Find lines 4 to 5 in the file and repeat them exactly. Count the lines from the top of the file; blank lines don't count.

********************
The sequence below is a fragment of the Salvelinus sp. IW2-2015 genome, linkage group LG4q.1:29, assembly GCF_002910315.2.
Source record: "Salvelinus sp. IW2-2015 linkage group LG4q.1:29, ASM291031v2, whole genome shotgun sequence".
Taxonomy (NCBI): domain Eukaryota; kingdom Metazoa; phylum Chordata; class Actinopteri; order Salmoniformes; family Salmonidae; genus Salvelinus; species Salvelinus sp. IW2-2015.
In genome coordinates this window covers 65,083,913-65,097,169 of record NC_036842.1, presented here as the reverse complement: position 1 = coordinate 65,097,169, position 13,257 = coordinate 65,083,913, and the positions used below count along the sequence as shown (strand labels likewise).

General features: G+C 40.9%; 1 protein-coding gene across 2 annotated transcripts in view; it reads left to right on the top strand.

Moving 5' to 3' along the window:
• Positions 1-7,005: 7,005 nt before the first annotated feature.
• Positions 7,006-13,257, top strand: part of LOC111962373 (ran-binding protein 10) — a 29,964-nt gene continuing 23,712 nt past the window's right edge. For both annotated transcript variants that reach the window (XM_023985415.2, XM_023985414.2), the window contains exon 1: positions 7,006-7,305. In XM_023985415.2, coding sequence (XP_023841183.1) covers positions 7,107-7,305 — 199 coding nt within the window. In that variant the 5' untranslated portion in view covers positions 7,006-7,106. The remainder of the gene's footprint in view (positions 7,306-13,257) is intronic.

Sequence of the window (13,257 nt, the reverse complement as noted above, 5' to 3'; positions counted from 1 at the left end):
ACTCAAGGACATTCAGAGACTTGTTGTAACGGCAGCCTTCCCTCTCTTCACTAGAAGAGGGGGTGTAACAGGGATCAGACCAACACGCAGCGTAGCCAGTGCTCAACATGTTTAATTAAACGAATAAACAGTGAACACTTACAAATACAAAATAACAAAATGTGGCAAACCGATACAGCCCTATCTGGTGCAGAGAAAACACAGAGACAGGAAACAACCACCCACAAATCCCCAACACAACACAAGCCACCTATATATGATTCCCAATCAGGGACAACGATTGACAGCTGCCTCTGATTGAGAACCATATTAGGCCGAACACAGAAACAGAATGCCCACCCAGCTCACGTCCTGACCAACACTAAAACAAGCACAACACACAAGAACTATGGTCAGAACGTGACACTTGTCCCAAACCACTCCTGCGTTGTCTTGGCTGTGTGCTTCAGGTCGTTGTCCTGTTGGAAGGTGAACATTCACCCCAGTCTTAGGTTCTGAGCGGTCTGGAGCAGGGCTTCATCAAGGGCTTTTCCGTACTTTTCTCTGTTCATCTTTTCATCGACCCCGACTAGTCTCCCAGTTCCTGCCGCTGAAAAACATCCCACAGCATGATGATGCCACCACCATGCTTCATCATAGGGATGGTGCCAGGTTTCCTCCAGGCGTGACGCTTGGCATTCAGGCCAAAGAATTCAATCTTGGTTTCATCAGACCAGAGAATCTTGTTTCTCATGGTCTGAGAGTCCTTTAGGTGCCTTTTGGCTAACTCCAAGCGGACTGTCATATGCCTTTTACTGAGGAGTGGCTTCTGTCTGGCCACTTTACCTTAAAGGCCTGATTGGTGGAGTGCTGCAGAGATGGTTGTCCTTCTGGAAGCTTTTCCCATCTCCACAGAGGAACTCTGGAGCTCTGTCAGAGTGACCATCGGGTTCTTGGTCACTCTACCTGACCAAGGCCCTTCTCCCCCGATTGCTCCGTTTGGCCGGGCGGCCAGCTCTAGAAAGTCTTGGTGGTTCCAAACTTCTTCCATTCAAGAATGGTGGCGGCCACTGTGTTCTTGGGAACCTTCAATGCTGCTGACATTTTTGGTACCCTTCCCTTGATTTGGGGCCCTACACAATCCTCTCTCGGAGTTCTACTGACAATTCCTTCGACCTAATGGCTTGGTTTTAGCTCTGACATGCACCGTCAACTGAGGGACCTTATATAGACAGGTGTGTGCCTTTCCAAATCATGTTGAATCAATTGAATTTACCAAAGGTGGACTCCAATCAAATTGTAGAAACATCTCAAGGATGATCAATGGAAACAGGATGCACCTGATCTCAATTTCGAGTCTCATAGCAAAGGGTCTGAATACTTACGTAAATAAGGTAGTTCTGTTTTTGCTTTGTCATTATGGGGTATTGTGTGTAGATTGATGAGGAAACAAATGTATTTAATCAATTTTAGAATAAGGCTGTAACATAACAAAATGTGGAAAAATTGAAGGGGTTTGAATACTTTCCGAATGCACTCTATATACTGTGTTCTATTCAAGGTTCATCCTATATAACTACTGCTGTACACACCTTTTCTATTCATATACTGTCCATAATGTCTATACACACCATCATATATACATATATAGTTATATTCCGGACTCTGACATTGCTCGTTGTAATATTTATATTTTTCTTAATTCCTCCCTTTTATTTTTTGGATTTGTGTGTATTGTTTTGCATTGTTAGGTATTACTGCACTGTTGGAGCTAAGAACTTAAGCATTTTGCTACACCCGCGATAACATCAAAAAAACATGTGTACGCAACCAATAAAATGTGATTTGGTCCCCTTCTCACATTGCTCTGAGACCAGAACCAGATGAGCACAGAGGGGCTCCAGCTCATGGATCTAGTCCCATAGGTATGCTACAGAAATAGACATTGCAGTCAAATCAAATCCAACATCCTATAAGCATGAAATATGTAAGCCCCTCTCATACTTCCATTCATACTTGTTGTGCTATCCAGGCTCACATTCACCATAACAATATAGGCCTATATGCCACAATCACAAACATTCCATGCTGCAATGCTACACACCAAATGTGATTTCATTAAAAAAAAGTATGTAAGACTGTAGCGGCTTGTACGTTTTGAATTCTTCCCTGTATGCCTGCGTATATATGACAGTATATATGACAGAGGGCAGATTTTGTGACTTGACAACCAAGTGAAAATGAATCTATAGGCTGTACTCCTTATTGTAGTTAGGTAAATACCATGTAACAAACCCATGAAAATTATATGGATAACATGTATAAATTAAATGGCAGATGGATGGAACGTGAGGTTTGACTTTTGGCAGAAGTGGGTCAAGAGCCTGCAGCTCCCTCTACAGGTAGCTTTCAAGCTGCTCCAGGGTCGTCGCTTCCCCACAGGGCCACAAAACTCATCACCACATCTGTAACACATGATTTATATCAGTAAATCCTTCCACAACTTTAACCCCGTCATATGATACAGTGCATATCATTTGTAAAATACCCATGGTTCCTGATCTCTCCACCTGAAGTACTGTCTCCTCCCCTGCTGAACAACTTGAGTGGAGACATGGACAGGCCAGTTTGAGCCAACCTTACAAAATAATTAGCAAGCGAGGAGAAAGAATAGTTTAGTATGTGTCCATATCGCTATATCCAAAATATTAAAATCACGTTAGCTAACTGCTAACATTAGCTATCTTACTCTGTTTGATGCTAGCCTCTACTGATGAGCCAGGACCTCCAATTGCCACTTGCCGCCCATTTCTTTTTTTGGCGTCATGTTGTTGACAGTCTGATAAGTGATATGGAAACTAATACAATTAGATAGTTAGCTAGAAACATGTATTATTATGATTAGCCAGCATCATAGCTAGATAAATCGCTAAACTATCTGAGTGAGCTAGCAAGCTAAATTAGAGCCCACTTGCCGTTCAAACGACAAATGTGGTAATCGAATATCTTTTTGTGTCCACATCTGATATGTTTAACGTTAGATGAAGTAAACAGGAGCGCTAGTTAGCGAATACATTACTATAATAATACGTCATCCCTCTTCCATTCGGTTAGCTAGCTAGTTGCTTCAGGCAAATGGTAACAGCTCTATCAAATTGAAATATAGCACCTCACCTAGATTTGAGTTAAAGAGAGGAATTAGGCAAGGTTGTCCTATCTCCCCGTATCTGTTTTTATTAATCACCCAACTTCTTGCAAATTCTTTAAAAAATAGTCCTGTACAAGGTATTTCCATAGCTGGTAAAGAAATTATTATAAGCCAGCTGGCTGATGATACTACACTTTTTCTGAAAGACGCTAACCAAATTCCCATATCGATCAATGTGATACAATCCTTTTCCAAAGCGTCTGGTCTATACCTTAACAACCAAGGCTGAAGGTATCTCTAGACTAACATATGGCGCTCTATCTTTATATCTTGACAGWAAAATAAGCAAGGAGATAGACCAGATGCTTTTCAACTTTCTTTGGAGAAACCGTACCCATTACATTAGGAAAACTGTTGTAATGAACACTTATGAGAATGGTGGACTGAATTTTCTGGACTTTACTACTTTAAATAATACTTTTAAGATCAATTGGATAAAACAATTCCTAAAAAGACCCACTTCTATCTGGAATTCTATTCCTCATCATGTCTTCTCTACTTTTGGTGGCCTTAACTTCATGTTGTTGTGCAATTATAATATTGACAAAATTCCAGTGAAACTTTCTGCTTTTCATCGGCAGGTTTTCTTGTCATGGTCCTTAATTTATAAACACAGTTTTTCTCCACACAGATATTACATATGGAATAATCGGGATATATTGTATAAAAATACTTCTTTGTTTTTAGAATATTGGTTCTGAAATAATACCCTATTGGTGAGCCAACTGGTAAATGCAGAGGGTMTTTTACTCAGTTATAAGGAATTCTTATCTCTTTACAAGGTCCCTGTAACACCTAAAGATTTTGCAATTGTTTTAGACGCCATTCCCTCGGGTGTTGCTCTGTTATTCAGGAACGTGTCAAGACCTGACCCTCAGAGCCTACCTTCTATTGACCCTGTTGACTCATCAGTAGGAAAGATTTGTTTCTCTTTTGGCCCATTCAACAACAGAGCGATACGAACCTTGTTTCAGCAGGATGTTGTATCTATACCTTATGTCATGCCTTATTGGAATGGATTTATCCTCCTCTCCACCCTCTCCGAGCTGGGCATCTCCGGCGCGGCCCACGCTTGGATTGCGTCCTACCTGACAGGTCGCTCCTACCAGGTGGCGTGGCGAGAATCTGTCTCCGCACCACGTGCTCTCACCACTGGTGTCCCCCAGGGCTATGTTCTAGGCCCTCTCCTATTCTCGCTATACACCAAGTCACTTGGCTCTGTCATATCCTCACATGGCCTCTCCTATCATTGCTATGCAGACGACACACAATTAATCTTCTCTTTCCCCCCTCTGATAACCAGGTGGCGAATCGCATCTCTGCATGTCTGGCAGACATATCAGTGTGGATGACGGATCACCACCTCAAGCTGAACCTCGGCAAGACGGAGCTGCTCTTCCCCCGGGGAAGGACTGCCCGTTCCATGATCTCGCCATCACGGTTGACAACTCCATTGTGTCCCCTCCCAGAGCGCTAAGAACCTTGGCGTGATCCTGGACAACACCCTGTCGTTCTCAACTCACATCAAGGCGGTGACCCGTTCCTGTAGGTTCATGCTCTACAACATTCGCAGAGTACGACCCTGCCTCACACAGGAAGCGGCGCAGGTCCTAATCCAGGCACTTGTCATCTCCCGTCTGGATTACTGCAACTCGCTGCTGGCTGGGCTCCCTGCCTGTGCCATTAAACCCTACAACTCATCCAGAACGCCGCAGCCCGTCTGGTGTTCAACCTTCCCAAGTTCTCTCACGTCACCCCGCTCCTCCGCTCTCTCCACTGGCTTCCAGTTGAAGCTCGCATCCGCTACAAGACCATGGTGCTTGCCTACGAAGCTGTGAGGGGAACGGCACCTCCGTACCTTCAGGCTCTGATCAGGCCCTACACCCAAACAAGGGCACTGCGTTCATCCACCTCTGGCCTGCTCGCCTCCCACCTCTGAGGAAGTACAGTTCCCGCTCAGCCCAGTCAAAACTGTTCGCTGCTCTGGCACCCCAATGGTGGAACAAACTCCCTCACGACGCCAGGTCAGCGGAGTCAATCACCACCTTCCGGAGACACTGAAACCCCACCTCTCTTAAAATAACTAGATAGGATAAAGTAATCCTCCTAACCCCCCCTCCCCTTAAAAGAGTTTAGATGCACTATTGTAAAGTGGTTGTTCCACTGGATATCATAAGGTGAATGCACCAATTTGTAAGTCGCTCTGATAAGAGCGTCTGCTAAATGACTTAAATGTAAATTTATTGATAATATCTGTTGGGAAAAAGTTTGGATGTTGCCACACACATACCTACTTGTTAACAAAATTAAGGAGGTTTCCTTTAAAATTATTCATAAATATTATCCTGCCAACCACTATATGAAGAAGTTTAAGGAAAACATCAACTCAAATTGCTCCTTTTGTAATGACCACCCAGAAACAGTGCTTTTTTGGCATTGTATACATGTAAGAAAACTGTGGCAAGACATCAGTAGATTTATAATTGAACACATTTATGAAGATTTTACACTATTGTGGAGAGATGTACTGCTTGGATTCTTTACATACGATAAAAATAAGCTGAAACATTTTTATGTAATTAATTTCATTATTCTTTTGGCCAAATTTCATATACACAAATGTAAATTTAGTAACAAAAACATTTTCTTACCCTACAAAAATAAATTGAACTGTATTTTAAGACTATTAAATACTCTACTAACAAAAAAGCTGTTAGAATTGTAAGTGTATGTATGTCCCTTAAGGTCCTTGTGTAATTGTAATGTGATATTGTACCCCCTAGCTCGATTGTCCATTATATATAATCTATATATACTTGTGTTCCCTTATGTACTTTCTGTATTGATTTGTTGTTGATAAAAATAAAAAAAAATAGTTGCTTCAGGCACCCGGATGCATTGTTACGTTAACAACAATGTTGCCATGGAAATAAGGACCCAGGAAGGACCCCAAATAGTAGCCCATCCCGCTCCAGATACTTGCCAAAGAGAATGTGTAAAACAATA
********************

In genome coordinates this window covers 65,083,913-65,097,169 of record NC_036842.1, presented here as the reverse complement: position 1 = coordinate 65,097,169, position 13,257 = coordinate 65,083,913, and the positions used below count along the sequence as shown (strand labels likewise).

General features: G+C 40.9%; 1 protein-coding gene across 2 annotated transcripts in view; it reads left to right on the top strand.